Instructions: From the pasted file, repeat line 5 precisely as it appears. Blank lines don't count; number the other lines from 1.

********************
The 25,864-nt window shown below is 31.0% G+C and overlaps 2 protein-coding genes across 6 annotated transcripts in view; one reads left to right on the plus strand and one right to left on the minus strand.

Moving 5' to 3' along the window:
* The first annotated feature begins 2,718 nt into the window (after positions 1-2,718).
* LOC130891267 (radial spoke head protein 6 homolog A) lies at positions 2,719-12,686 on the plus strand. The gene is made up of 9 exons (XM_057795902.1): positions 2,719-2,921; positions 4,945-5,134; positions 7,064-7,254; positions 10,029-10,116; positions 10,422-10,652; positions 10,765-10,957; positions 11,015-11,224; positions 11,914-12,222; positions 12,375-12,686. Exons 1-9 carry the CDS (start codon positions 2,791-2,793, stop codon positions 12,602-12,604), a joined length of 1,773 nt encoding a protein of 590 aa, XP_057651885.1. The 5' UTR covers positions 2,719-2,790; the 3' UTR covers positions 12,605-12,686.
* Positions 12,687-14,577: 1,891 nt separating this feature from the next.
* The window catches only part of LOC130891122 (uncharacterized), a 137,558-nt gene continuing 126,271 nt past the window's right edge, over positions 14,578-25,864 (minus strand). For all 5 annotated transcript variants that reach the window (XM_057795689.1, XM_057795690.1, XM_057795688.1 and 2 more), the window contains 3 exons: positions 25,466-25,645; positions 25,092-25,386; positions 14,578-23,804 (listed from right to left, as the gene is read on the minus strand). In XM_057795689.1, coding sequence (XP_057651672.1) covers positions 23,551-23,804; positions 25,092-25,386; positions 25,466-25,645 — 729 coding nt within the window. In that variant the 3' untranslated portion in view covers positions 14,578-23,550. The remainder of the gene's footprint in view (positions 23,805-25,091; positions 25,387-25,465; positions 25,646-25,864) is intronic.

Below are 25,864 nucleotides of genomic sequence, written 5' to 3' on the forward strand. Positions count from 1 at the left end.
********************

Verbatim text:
* Positions 12,687-14,577: 1,891 nt separating this feature from the next.